How far has the women’s movement evolved over the past 40 years?

Forty years ago, the board of directors of the American Civil Liberties Union (ACLU) determined that women’s rights should be the organization’s highest priority. Then-executive director Aryeh Neier created the ACLU Women’s Rights Project and appointed Ruth Bader Ginsburg as its first director. Since then, Ginsburg has served as a Justice of the Supreme Court of the United States, and the Women’s Rights Project (WRP) has won many landmark court decisions, achieved significant legislative successes, and advanced public awareness and understanding of the regard to women’s equality.

Yet many of the struggles that Ginsburg and his WRP colleagues fought in the 1970s we continue to fight today. Indeed, the main priorities of the WRP in its first decade remain our priorities four decades later: pregnancy-related discrimination, the role of women in the military, and single-sex education based on gender stereotypes.

Ginsburg and her colleagues—like others in the “second wave” women’s movement of the 1970s—recognized that economic security was necessary for women’s autonomy and independence. They identified discrimination in employment as the main source of women’s inequality. As a result, one of the initial targets of litigation and legislative advocacy was inequality of employment opportunity.

In order to overcome this obstacle, Ginsburg and his colleagues knew they would have to dismantle the powerful stereotype that the world of work belonged to men while women’s place was in the home. Thus began the effort to decouple the “separate spheres” of work and family life. Key to bridging this gap was overcoming the vast chasm of pregnancy discrimination. Society as a whole in the 1970s saw women’s primary roles as wife and mother. Barefoot and pregnant was the place for women.


Indeed, it was common for an employer to dismiss a woman as soon as he learned that the employee was pregnant. For example, one of the first cases the WRP litigated was Cleveland Board of Education v. LaFleur, in which the Supreme Court struck down a policy requiring pregnant teachers to take mandatory leave in the middle of their pregnancy.

However, eradicating pregnancy discrimination has proven to be an uphill battle. In the 1970s, the ACLU was involved in two cases in which the Supreme Court ruled that pregnancy discrimination was not sex discrimination under the Constitution or Title VII of the Civil Rights Act. , because the discrimination was against “pregnant people”, and both women and men might not be pregnant.

In response to these Supreme Court rulings, the ACLU led a coalition of women’s groups that successfully lobbied Congress to amend Title VII by enacting the Pregnancy Discrimination Act of 1978 (PDA ) to clarify that indeed Congress considered discrimination against pregnant women to be sex discrimination. .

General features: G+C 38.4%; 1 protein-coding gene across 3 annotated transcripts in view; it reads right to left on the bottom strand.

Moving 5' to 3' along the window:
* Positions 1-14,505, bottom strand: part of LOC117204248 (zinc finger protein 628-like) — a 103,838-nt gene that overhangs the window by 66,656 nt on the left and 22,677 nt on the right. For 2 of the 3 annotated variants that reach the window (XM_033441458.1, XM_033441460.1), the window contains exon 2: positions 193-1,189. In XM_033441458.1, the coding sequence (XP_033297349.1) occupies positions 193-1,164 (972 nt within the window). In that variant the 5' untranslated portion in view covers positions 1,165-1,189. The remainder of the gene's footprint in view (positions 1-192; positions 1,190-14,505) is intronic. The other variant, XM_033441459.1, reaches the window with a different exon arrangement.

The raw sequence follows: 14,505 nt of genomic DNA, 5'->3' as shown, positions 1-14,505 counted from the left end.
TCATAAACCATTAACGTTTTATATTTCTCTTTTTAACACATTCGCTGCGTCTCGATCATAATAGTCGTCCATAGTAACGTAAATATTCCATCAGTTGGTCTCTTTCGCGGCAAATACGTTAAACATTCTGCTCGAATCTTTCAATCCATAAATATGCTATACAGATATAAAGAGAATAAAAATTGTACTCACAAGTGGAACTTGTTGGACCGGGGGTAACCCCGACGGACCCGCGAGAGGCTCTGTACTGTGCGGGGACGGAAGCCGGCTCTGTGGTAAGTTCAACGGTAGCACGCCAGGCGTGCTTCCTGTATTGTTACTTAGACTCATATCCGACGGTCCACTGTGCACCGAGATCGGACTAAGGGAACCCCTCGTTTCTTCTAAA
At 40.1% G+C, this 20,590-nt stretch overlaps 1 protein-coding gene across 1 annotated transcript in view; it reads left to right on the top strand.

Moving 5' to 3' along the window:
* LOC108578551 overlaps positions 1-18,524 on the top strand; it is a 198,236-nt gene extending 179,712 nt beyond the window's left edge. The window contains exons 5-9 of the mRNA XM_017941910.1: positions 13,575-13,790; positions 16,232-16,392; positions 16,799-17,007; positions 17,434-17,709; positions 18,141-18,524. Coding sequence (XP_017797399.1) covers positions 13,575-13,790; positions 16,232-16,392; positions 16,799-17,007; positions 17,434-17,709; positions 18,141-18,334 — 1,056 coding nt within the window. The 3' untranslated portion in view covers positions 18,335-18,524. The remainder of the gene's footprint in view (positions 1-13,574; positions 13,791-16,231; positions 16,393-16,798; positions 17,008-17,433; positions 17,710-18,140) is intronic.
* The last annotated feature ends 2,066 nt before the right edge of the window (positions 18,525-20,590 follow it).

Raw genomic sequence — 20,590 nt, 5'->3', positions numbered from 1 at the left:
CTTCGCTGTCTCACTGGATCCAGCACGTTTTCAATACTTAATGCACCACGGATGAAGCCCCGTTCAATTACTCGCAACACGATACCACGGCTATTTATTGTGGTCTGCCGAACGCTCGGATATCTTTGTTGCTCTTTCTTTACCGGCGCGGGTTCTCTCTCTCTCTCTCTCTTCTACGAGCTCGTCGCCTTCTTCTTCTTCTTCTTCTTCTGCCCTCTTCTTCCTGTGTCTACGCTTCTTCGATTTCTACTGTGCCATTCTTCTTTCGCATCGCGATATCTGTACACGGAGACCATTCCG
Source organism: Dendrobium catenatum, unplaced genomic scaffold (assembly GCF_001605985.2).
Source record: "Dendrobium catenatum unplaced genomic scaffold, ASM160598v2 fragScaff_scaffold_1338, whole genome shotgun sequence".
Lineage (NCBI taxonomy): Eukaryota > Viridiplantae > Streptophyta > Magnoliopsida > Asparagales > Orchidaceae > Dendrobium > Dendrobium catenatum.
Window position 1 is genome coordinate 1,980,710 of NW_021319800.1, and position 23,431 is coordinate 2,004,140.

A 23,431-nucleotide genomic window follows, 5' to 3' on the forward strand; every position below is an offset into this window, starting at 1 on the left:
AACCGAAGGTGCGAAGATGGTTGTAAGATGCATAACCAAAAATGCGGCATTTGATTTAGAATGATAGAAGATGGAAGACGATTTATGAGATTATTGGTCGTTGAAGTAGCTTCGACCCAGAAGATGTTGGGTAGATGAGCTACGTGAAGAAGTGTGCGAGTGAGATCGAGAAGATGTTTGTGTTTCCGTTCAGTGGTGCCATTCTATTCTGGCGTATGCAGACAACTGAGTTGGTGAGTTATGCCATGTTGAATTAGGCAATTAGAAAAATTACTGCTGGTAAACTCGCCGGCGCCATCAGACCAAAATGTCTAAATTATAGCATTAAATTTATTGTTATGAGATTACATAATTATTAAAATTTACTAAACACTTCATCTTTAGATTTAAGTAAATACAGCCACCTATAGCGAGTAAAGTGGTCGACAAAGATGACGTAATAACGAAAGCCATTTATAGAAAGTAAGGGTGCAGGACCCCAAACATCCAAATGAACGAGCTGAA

Unfortunately, today many employers and courts still seem not to understand that pregnancy discrimination is sex discrimination. A number of courts across the country have ruled in favor of employers who refuse to make minor modifications to pregnant women’s jobs, even if they routinely provide such accommodations to other employees who are also temporarily unable to work. perform all aspects of their work.

In the case of Peggy Young vs. UPS in the 4and Circuit, we filed a friend of the court brief on behalf of numerous women’s rights organizations, arguing that UPS was required by law to provide temporary accommodations to a pregnant package driver, in light of its policy of provide such accommodations to workers injured on the job, workers who have lost their driver’s license and workers covered by the Americans with Disabilities Act.

The Court of Appeal ruled in favor of UPS and held that requiring employers to provide similar accommodations to pregnant workers would elevate pregnant employees to “most favored nation” status. Court decisions like Young prompted women’s rights organizations to return to Congress, which introduced a bill called the Pregnant Workers Fairness Act to clarify that employers cannot refuse to accommodate pregnant workers.

Lawyers are also reacting to bad court decisions by trying to solve the problem of pregnancy eviction at the state level. The ACLU of Maryland and others, including Peggy Young, succeeded in passing legislation that will help ensure that pregnant workers in Maryland can no longer be forced out of their jobs. Similar bills have been introduced in New York, Iowa, Illinois and Maine. Other states, including Michigan, Connecticut and California, already have such protections.

To continue reading Lenora’s insights into women’s rights and the work the ACLU Women’s Rights Project has done to advance equality visit Trustlaw.

For a more in-depth look at the accomplishments of the Women’s Rights Project under Ginsburg’s leadership and how much more needs to be done to challenge gender stereotypes, download a copy of Combating Gender Stereotypes in the Law: Reflections on 40 Years of the ACLU Women’s Rights Project.

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